The Greenhouse stage played host to possibly the biggest variety of music across the weekend. Early afternoon sets included Melodies International disco digger Mafalda, feel good house vibes from John Talabot, as well as a session from roots and Dub legend Jah Shaka. The glass roof of the Greenhouse created a perfect setting for happy go lucky vibes, but also increased the intensity of high energy sets from Goldie and Randall’s Metalheadz Classics set and The Bug’s live show, hosted by Israeli MC Miss Red. Following up from an hour and a half of jazz-indebted beats from Brainfeeder affiliate Kutmah, The Bug took to the stage in silence as an eager crowd gathered.

After a few minutes of periodic walls of sub-bass, a steady beat dropped, putting the crowd into a steady half time sway and a minute or so later Miss Red emerged to a cry of cheers as her unmistakable patois rang through the Greenhouse. Having been collaborators for years, the synergy between the two radiated into the crowd (with Miss Red spending significant periods right against the front row) as both ran through classics from The Bug’s back catalogue as well as tracks from Miss Red’s recent album “K.O.”, with “Come Again” and “Dagga” baiting the biggest cheers and whistles from the crowd. After a high intensity hour, the two laid the floor perfectly for two more Soundsystem focused b2b sets; Special Request b2b Source Direct and Goldie b2b Randall.

4. Gesloten Cirkel (UFO II Stage)

Very little is known about Gesloten Cirkel himself, although his music, mostly released on Dutch label Murder Capital creates atmospheres very similar to that of his label mate I-F and those closely involved in the Hague’s infamous music scene synonymous with Bunker Records, Viewlexx and the rest, propelled by the more twisted strains of acid, techno and electro. The live set took place at UFO II, a brand new stage dedicated to acid, electro, EBM and experimental music, and fittingly looked more than a little like a bomb shelter. Earlier in the weekend Detroit in Effect and Stingray had laid down neck breaking sets and, despite being on the penultimate slot of the Sunday evening, there was not a tired raver in sight.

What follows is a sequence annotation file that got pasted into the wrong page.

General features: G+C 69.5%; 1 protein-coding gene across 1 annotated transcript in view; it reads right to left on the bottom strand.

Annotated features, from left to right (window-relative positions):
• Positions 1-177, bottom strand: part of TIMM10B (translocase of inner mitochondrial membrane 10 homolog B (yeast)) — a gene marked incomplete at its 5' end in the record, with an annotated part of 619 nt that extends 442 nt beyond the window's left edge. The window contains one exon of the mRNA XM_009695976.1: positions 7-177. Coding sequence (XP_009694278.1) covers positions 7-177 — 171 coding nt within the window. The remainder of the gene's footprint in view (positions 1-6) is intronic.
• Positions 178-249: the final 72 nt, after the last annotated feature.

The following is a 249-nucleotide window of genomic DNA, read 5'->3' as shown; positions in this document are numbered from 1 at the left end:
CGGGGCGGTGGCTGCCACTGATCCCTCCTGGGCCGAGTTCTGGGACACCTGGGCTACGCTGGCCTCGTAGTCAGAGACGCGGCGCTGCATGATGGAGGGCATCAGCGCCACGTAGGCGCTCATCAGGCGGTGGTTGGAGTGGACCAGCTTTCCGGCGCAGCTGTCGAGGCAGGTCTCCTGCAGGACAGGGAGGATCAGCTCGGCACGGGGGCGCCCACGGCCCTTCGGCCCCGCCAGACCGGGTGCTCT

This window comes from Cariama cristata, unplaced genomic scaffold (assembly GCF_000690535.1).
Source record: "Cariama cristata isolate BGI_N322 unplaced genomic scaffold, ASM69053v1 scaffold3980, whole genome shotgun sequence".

Following up from Parrish Smith’s EBM onslaught, Gesloten Cirkel dived straight in, raising the tempo accordingly and firing through a number of classics from his back catalogue, the 303 squelch of the opening acid line and vocal of “Zombie Machine (Acid)” instantly recognisable in the first 5 minutes. Dystopian and ominous vocal samples are a main calling card of Gesloten Cirkel’s work and the mesmerising vocal passage of “Chasing Away the Night” on Murder Capital 012 was laid over a slick electro beat. Improvised and extended intros teased the crowd throughout the set and from just outside the back of the stage there was more than one occasion of a false alarm thinking the next tune would drop. Tension and release kept the crowd on their toes and three quarters of the way through the set, after an extended period of looped broken beats, many a hand was sent aloft as the demonic opening chant of album highlight “Submit X” rang through the bunker, sending the crowd into a frenzy.

5. Courtesy (Boiler Room Stage)

The Boiler Room stage acts as a window to Dekmantel for those who have never been, and over the years there have been some much loved and iconic sets live streamed from there. Many big room acts such as Palms Trax and Special Request took to the Boiler Room for additional sets in search of a more intimate vibe, in an open ended shelter in the woods towards the back of the festival site. Here, dancers were tightly packed together around the DJ in the middle which added to a more full on experience than other stages. On Sunday afternoon, former Aperion Crew affiliate and Ectotherm Label head Najaaraq Vestbirk, aka Courtesy, produced a high energy display showing why she is worthy of the title of figurehead of Copenhagen’s rapid techno scene.

Kicking off briskly at what could easily have been north of 135 BPM, Courtesy worked through a number of pacey acid techno tracks at breakneck speed, using quick fader cuts for impactful mixing and, despite only having an hour long set, managed to take things from the contemporary to the past and back again, in a particular ravey section including 1999 Belgian trance cut “Free My Soul” by Butcher and Son. Aperion Crew and Ectotherm may be no more, but this performance alongside blistering sets from Mama Snake and Solid Blake earlier, showed that the Copenhagen scene is in rare form.

Words: Declan Law

Featured Images: Bart Heemskerk, Neils Corneils Meijer